Altered Monocyte Subsets in Patients with Chronic Idiopathic Neutropenia
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To the editor,
Chronic idiopathic neutropenia (CIN) of adults is a neutrophil disorder characterized by the persistent and unexplained reduction in the number of peripheral blood (PB) neutrophils below the lower limit of the normal range in a given ethnic population, for a prolonged period (more than 3 months) . The diagnosis of CIN is based on exclusion criteria, namely the absence of clinical and laboratory evidence of any underlying disease that might be associated with neutropenia, absence of history of exposure to irradiation, absence of use of chemical compounds or intake of drugs that might cause neutropenia, negative antineutrophil antibody testing to exclude antibody-mediated immune neutropenia, and normal bone marrow (BM) morphology and karyotype to exclude cases of myelodysplastic syndrome (MDS) presenting as isolated neutropenia . The inclusion in the diagnostic algorithm of a detailed flow cytometric analysis of the BM progenitor cells and next generation sequencing of genes related to myeloid malignancies largely contributes to the recognition of pre-MDS neutropenic patients [1, 2].
The etiology of CIN is not entirely known. However, there is evidence suggesting that the pathophysiology of CIN is related to an inflammatory BM microenvironment consisting of proinflammatory cytokines such as tumor necrosis factor-α, interferon-γ and interleukin-1β, proapoptotic mediators such as Fas-ligand, and activated oligoclonal or monoclonal T lymphocytes with myelosuppressive properties that collectively induce the accelerated apoptotic death of the granulocytic progenitor cells . Increased levels of proinflammatory cytokines are also found in the PB of CIN patients . The cellular origin of these cytokines in the BM and PB of CIN patients remains largely unknown.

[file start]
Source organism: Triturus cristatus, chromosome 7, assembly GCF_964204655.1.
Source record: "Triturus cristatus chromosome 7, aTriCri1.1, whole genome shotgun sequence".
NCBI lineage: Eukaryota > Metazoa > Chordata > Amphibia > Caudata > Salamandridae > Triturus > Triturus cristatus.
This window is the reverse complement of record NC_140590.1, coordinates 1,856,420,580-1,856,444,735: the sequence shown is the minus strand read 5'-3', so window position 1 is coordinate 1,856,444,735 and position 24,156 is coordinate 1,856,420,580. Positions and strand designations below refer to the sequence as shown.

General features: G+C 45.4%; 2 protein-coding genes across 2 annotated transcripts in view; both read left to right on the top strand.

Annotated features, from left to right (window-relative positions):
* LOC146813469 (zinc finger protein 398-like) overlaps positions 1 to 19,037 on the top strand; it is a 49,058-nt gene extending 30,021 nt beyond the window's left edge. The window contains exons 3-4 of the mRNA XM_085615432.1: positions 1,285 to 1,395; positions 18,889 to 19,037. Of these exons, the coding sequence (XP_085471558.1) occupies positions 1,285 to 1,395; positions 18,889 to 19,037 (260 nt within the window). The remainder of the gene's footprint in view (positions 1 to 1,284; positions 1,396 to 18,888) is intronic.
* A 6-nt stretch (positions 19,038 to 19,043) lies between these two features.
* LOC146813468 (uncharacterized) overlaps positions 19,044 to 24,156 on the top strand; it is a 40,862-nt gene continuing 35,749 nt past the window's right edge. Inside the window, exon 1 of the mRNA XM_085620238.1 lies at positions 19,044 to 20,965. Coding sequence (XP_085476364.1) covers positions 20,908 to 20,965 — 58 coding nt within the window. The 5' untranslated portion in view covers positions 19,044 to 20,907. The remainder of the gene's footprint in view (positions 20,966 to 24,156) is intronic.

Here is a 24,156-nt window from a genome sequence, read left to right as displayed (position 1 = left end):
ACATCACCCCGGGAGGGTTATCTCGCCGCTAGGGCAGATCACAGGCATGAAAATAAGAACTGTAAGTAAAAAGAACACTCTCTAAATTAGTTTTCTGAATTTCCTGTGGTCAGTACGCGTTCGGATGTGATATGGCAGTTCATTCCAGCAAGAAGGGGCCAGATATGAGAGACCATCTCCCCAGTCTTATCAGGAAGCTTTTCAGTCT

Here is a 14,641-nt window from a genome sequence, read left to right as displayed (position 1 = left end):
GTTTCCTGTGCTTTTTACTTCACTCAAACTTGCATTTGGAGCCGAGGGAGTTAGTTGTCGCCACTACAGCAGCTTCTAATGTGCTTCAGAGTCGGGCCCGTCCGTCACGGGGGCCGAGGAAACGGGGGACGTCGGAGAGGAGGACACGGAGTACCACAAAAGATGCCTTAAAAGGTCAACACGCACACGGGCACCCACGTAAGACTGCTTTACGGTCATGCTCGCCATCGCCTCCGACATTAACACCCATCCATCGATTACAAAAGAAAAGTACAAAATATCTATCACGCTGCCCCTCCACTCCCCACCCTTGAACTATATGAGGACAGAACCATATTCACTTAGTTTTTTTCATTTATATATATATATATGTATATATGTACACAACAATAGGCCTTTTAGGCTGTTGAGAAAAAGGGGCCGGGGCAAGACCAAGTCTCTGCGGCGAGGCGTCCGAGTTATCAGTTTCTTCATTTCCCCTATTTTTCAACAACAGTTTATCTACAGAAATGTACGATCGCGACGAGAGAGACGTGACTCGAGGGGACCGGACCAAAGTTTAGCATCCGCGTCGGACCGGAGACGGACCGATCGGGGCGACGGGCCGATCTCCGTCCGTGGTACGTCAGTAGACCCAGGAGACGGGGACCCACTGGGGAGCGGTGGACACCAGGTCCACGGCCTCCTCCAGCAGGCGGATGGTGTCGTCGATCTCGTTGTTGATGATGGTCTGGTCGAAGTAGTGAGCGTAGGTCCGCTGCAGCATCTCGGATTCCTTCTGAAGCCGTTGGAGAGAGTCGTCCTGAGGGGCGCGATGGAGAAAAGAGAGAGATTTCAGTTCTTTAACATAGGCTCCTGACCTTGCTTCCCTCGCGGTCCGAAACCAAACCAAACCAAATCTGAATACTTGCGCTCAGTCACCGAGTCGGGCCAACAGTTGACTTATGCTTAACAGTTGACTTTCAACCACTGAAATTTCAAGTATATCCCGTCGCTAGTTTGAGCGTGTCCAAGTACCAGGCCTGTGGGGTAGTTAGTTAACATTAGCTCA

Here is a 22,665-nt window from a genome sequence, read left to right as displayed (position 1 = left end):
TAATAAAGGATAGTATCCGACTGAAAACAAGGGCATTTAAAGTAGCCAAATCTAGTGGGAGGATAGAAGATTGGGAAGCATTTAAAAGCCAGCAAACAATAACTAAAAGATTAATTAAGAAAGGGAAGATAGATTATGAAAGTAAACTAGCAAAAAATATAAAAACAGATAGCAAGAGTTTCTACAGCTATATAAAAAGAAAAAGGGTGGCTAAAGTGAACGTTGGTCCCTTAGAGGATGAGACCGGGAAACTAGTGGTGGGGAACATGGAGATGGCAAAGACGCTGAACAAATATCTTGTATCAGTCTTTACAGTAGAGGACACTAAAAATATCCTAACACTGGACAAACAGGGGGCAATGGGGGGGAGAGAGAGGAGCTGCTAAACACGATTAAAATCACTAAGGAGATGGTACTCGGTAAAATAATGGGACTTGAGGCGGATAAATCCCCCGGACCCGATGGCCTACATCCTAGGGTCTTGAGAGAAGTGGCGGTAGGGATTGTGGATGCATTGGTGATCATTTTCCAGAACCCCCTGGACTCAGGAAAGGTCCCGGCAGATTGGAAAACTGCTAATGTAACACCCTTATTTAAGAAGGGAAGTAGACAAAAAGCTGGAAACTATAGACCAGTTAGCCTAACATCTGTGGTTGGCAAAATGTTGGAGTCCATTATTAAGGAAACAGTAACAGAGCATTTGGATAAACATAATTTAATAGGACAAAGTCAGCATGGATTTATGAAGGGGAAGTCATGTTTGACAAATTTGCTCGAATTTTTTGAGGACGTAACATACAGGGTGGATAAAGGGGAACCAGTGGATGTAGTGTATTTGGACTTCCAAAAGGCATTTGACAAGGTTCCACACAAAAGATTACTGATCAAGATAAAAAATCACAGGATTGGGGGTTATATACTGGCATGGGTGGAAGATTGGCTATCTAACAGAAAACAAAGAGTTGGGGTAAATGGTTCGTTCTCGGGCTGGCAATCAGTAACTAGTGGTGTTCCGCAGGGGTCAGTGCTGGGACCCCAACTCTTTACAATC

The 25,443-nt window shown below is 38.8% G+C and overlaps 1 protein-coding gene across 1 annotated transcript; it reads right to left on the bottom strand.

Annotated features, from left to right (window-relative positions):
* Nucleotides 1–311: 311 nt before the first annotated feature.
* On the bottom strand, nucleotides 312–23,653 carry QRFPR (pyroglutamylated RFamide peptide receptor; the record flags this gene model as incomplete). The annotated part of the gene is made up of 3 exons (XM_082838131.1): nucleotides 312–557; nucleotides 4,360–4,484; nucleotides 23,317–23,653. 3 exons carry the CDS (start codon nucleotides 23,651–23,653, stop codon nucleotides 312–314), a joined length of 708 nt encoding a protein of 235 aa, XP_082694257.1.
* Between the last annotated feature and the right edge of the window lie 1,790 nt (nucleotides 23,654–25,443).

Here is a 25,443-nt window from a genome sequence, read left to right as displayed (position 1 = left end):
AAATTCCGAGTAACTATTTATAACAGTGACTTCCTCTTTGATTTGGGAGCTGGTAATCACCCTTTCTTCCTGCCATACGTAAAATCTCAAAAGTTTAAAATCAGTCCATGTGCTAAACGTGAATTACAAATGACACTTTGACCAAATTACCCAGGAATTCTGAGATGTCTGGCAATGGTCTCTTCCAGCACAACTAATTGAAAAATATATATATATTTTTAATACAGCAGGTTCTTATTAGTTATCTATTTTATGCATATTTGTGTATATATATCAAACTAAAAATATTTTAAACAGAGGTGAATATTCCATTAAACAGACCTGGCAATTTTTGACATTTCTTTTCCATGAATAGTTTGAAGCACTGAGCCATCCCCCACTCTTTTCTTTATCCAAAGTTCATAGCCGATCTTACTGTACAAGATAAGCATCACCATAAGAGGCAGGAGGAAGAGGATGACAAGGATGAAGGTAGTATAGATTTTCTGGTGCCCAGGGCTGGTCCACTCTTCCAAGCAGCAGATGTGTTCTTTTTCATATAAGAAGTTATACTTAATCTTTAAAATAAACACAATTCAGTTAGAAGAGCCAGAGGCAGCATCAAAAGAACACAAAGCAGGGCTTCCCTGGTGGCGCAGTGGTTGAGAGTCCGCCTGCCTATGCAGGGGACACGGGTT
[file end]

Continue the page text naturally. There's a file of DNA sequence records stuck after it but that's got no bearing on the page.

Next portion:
The possible involvement of the monocytic lineage in the pathophysiology of CIN has not been studied so far. Normally, circulating monocytes consist of phenotypically and functionally heterogeneous subpopulations, namely the classical (CD14bright/CD16−) monocytes which represent the majority of PB monocytes displaying mainly phagocytic and tissue repair capacity, the intermediate (CD14bright/CD16+) monocytes producing inflammatory cytokines in response to inflammatory stimuli, and the non-classical (CD14dim/CD16+) monocytes displaying proinflammatory properties in association with patrolling and antimicrobial functions . Increased number of CD16+ (intermediate and non-classical) monocytes have been reported in infectious and inflammatory conditions such as cardiovascular, chronic kidney, and autoimmune diseases .